PhD Update: Doing a PhD and #Edstone
I think everyone somewhat politically inclined will know about EdStone. A large stone tablet commissioned by the Labour Party and announced by Ed Miliband during the 2015 general election. The idea was simple, it was an act of rhetoric to signify that Labours pledges where “set in stone”. It was a fairly divisive act. Some could argue that the Edstone as a political gaff and a cheap pun. Others can argue it was legitimate political marketing act, considering the significant media presence and amount of people who viewed the stone and the six pledges it contained. However regardless of the personal opinion of its success – I argue that in sum, it was still a glorified manifesto.
The problem of a manifesto set in stone is this: They are tied to the current context, and ultimately, putting them in stone removed your ability to act to the situation. Much like my PhD. Regardless of how many hours I spent in my initial proposal, or making my learning agreement; it’s a complete necessity to change my research focus. Situation changes, the more I read, the more I found another research subject that has a massive gap in research – and yes, more of a ‘research impact’ (read academic cringe). I’m still looking at social media and political representatives, but I’ve moved to a focus that includes its impact on democratic features.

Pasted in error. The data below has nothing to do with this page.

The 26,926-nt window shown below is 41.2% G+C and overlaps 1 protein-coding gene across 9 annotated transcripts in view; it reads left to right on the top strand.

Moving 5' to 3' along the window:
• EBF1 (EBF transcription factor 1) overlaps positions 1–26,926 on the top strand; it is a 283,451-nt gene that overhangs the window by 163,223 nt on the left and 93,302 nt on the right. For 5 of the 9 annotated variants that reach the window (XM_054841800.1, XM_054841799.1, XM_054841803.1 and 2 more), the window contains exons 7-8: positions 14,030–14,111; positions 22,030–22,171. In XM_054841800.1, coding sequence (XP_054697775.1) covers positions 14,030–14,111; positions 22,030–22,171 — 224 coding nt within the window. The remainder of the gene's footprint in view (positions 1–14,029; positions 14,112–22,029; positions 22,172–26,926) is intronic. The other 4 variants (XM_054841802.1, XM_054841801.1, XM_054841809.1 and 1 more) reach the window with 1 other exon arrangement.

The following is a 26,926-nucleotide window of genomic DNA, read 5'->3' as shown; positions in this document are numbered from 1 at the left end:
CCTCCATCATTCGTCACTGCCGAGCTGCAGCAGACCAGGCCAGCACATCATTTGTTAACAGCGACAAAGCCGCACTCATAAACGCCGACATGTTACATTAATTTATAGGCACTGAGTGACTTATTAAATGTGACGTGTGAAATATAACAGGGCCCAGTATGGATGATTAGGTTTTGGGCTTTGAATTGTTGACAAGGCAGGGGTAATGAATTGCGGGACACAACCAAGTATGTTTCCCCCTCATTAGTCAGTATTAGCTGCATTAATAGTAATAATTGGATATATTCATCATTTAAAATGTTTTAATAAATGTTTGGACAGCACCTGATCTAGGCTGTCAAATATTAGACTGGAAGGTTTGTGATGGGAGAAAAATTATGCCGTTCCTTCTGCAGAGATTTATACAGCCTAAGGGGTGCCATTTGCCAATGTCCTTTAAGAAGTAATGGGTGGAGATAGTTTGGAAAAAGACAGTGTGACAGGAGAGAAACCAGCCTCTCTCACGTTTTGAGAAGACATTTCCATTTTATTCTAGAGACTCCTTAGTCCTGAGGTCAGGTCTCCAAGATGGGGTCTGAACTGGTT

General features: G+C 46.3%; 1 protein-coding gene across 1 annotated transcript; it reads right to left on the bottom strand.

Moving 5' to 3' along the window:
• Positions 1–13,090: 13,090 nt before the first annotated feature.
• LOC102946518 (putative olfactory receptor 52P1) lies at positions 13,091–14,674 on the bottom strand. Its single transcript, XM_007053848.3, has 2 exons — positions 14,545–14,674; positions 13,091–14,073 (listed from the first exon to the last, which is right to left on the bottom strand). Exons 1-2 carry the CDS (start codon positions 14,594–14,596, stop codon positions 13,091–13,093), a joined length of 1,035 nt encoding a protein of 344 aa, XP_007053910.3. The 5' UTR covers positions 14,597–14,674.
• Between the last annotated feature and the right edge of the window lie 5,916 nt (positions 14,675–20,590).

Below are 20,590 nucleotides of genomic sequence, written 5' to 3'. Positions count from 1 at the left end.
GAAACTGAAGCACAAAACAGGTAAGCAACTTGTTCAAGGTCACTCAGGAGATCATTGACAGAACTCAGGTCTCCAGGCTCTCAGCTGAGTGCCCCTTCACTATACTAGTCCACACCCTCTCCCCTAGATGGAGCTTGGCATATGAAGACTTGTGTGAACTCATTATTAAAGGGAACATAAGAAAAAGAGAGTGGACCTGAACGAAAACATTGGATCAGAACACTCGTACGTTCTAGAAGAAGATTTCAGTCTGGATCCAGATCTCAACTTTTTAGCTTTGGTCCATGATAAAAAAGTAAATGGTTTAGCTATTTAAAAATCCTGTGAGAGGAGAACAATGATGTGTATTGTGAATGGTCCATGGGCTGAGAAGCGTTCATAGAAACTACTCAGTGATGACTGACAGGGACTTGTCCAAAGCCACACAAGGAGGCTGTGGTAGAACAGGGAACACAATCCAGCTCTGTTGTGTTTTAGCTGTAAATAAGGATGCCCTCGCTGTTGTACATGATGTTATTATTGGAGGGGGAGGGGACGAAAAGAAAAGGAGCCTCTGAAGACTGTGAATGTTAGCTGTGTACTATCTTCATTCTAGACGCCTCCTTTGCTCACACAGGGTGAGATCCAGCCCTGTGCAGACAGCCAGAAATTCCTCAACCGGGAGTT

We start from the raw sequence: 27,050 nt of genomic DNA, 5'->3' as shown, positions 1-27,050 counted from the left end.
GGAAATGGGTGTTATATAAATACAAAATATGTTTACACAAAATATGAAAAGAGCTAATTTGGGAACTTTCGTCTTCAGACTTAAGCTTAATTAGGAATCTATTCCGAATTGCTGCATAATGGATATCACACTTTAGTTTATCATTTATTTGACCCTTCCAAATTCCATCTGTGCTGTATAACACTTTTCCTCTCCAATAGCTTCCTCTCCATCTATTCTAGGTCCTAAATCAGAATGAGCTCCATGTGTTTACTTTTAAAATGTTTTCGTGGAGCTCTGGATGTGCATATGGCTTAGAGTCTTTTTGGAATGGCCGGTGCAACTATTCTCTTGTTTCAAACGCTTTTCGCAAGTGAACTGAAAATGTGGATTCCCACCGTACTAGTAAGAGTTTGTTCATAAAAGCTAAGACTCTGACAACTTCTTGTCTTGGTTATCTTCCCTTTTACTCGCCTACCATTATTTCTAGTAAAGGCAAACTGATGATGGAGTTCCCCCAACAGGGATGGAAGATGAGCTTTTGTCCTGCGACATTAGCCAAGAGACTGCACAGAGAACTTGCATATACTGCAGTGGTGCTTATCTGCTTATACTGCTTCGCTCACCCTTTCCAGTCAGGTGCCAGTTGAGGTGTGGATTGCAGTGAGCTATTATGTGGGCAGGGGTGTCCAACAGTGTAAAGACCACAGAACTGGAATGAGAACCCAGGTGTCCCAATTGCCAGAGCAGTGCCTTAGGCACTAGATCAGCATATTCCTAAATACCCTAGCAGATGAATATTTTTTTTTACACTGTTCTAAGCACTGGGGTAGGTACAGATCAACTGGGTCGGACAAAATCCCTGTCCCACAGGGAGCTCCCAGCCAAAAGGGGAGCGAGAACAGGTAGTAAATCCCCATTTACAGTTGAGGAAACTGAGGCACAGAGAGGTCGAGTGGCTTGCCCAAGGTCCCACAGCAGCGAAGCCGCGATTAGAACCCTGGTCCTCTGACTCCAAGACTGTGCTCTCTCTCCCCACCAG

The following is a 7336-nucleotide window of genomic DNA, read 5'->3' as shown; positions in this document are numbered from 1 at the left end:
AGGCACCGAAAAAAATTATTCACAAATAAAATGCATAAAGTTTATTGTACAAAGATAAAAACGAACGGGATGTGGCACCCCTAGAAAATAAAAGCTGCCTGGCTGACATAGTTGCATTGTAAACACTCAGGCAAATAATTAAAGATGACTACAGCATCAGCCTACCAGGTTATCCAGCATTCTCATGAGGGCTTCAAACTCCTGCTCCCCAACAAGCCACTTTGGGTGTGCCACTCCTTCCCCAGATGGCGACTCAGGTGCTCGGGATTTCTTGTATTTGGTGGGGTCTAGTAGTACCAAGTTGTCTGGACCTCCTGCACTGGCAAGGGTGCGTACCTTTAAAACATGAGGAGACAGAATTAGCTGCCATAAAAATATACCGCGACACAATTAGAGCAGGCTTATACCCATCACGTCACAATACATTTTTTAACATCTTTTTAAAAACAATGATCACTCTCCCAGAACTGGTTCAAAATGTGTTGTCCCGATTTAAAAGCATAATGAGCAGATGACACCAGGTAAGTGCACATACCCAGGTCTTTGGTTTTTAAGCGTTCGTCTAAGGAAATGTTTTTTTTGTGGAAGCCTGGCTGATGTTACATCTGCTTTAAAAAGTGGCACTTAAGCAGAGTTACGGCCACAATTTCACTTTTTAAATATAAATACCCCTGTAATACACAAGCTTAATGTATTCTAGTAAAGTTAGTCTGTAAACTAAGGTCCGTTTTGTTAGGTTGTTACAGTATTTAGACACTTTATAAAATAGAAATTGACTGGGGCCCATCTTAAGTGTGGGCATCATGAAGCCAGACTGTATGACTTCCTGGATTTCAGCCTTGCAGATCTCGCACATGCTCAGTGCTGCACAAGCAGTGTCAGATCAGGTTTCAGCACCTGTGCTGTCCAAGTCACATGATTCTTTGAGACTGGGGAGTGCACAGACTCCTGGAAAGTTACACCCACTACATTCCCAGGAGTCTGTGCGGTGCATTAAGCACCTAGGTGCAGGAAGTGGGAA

And that’s more than OK. The lesson here is not to get anything set in stone that in reality will need to change. Unless you’re in the gravel making industry, then you’d make a killing.
Now at this stage I have been reading for months, now I have my focus, research questions, and chapter plan, I am ready to start writing my literature review. Writing this section of a thesis may sound like a horrible task for many, but for somebody who has been doing nothing but reading? It is Nirvana.